Asthma is a heterogeneous disease with diverse etiology resulted from different combinations of environmental, genetic, as well as behavioral risk factors.1 Asthma heterogeneity is attributable to the various underlying mechanisms, pathways, and mediators,2 which can be reflected in the ongoing classification of asthma phenotypes.2 Consequently, there is a continuous effort to refine asthma phenotypes in order to enhance patients’ classification and pave the way for more precise and personalized therapeutic options.3 Among many subtypes of asthma, type 2-driven asthma is stratified into “Th2-high” and “Th2-low” asthma.4 Th2-high asthma has 3 specific gene signatures, namely, periostin (POSTN), chloride channel regulator 1 (CLCA1), and serpin peptidase inhibitor, clade B, member 2 (SERPINB2).5 Among them, POSTN was found to be a more reliable surrogate marker for Th2-high asthma and showed a remarkable performance in predicting the efficacy of anti-IL-13 antibodies (lebrikizumab) for steroid-resistant asthmatic patients.6 It is widely accepted that under the effect of secreted IL-13 by Th2 immune cells, the human bronchial epithelium will upregulate the expression of POSTN.6 When secreted into the extracellular matrix, POSTN promotes local eosinophil infiltration.7 This local increase in POSTN level is reflected as an increase in serum POSTN level in adult and children patients with Th2 asthma.8 The proper use of POSTN as a biomarker is hindered by many limitations as relatively few numbers of proper studies showed conflicting results in different settings.9 Since POSTN is one of the very few biomarkers available to reflect refractory Th2/eosinophilic inflammation; therefore, understanding the factors that may affect its expression is essential for managing the patients and understanding the disease.10

Here we used bioinformatics analysis of publicly available transcriptomics data to confirm that POSTN is an asthma specific gene and participate in different pathways in asthmatic patients’ bronchial epithelium. Then we explored a large number of datasets to identify possible confounders that may affect POSTN gene expression and its use as a potential biomarker. Our approach confirmed that POSTN is consistently differentially expressed in a large number of patients across different datasets using bronchial epithelium transcriptomic data. Our analysis showed the effect of gender, sample type, smoking, BMI, and treatment on the expression of POSTN. In vivo validation using locally recruited, asthmatic patients confirmed the bioinformatics findings. Saliva POSTN was able to differentiate nonsevere asthmatic from healthy controls. Up to our knowledge, this is the first study examining the level of POSTN in the saliva of asthmatic patients.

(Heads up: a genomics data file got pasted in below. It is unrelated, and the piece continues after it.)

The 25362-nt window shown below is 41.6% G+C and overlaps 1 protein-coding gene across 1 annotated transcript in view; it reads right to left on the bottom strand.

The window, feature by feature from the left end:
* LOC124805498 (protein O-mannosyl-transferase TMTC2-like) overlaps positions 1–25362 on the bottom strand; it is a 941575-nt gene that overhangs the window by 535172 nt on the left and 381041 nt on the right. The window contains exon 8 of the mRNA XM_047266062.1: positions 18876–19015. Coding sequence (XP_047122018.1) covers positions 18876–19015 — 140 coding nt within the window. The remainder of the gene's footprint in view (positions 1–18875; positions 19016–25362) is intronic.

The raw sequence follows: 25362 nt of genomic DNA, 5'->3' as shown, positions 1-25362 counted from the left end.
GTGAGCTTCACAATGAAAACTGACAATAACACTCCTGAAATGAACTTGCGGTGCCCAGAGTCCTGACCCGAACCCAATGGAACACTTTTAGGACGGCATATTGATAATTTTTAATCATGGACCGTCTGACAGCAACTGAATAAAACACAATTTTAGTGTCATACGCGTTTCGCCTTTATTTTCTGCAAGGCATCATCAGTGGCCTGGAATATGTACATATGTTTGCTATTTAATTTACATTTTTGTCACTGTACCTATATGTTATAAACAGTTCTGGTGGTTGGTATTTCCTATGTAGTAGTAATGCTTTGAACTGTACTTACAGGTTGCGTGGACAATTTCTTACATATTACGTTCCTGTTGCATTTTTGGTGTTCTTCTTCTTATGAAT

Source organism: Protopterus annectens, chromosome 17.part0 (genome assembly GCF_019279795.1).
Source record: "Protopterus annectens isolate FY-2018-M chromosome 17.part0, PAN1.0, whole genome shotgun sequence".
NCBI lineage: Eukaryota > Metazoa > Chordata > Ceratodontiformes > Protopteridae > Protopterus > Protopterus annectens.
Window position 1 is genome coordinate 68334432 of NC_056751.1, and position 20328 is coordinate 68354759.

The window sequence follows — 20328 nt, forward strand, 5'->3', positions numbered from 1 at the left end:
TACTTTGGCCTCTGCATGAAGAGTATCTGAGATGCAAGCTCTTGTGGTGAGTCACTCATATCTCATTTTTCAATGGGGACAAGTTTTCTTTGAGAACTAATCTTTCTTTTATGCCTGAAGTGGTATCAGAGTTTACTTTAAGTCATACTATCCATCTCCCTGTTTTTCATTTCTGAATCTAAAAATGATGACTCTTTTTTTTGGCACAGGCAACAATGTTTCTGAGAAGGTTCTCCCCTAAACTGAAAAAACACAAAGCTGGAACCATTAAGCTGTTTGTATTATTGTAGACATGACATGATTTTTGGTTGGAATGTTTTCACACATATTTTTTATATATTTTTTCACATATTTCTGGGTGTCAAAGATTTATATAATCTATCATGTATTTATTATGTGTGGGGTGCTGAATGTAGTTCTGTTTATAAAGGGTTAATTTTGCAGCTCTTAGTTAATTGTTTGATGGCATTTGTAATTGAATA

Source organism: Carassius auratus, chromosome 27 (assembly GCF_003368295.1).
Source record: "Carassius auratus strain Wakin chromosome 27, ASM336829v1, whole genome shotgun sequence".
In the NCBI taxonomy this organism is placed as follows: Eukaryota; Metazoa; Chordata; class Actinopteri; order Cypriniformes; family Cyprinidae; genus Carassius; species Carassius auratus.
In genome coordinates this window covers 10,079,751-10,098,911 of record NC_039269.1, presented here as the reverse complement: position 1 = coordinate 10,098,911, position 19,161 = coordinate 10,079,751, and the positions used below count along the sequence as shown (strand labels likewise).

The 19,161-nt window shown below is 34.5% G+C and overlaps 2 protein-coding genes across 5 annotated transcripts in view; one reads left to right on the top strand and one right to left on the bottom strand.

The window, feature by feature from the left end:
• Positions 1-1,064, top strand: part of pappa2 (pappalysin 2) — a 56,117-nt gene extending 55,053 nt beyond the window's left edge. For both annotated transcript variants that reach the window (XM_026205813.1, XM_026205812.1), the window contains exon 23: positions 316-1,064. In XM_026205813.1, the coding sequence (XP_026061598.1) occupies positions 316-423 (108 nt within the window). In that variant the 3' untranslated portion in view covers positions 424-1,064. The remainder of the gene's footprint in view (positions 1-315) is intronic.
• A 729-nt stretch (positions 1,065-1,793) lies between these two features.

Patients, Materials, and Methods

Bioinformatical Approach

Datasets Selection to Identify Common Differentially Expressed Genes (DEG) in Bronchial Epithelium of Asthmatic Patients

Publicly available transcriptomic datasets from Gene Expression Omnibus (GEO) (https://www.ncbi.nlm.nih.gov/geo/) of asthmatic patients were used for initial analysis. The inclusion criteria for selecting these datasets were as follows: datasets using human samples only, studies that included matching healthy controls, datasets with defined clinical classifications of participants, and datasets with bronchial epithelium gene expression using microarray. In order to have a platform consistency, only datasets generated using Affymetrix Human Genome U133 Plus 2.0 Array were selected. Three datasets fulfilled these criteria: GSE64913, GSE4302, and GSE13396. In total, 190 samples were included in those studies, where 103 asthmatic patients were compared to 71 healthy controls, as shown in Table 1.

Table 1 Details of Datasets Extracted from Gene Expression Omnibus (GEO) (https://www.ncbi.nlm.nih.gov/geo/) and Used for Initial Identification of DEG Between Asthmatic and Healthy Controls